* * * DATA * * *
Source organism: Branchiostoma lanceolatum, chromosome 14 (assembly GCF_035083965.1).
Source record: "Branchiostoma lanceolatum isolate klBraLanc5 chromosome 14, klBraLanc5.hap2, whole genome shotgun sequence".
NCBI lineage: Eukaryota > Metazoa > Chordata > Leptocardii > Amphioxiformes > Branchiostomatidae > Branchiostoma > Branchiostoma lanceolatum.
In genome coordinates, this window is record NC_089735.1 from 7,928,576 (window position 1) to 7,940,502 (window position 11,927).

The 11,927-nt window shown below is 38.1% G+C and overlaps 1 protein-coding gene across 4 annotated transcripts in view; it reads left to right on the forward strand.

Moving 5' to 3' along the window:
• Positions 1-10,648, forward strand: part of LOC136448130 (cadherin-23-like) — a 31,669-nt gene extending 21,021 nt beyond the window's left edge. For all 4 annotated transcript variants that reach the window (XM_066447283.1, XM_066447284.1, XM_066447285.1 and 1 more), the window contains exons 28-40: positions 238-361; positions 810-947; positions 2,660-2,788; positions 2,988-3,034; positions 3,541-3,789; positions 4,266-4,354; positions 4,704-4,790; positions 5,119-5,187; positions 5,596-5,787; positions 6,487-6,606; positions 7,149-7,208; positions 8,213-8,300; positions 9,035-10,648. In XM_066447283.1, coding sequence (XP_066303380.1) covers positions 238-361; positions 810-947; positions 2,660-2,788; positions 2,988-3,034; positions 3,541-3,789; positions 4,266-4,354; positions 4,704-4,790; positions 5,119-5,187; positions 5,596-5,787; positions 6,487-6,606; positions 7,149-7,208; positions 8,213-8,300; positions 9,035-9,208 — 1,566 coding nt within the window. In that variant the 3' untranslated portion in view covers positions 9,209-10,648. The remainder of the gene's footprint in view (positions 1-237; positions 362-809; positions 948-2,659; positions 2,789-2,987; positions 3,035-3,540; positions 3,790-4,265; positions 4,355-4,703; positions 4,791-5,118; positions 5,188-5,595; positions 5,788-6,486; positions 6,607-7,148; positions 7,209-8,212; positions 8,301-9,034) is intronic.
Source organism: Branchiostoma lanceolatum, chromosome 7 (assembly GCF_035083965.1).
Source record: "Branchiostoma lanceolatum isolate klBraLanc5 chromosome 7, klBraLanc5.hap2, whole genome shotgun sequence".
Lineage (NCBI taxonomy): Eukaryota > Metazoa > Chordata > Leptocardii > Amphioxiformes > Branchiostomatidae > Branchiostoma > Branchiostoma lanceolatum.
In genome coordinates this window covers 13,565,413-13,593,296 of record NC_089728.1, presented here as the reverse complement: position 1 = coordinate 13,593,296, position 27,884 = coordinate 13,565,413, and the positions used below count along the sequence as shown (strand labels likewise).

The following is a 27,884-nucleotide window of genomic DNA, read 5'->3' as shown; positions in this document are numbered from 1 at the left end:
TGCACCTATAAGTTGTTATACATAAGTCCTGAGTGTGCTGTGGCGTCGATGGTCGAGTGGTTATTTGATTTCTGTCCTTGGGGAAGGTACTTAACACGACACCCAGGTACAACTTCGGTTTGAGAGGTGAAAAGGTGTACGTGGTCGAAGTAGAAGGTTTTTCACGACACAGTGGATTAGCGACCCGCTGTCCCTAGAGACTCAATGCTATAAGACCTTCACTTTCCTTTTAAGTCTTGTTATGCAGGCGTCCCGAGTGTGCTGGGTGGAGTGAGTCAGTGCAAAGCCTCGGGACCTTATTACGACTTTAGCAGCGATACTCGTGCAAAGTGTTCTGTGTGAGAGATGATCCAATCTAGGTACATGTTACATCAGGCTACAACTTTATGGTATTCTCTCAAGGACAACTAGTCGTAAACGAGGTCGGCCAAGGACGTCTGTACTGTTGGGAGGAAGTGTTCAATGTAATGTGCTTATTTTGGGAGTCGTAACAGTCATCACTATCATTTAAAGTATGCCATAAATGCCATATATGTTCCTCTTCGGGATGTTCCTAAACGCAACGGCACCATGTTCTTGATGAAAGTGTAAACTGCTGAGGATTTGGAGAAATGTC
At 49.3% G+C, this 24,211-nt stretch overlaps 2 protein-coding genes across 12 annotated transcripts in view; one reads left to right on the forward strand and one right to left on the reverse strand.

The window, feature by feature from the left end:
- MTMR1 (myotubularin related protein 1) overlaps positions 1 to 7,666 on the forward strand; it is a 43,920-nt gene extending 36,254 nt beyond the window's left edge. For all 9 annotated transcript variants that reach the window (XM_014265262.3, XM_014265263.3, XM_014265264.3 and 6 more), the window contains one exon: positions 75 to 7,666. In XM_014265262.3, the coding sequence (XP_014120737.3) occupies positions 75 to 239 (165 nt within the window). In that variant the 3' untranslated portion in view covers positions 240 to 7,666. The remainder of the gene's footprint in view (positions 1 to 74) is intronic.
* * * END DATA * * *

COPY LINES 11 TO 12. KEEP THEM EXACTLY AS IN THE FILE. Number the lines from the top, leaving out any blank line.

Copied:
In genome coordinates this window covers 13,565,413-13,593,296 of record NC_089728.1, presented here as the reverse complement: position 1 = coordinate 13,593,296, position 27,884 = coordinate 13,565,413, and the positions used below count along the sequence as shown (strand labels likewise).

The following is a 27,884-nucleotide window of genomic DNA, read 5'->3' as shown; positions in this document are numbered from 1 at the left end: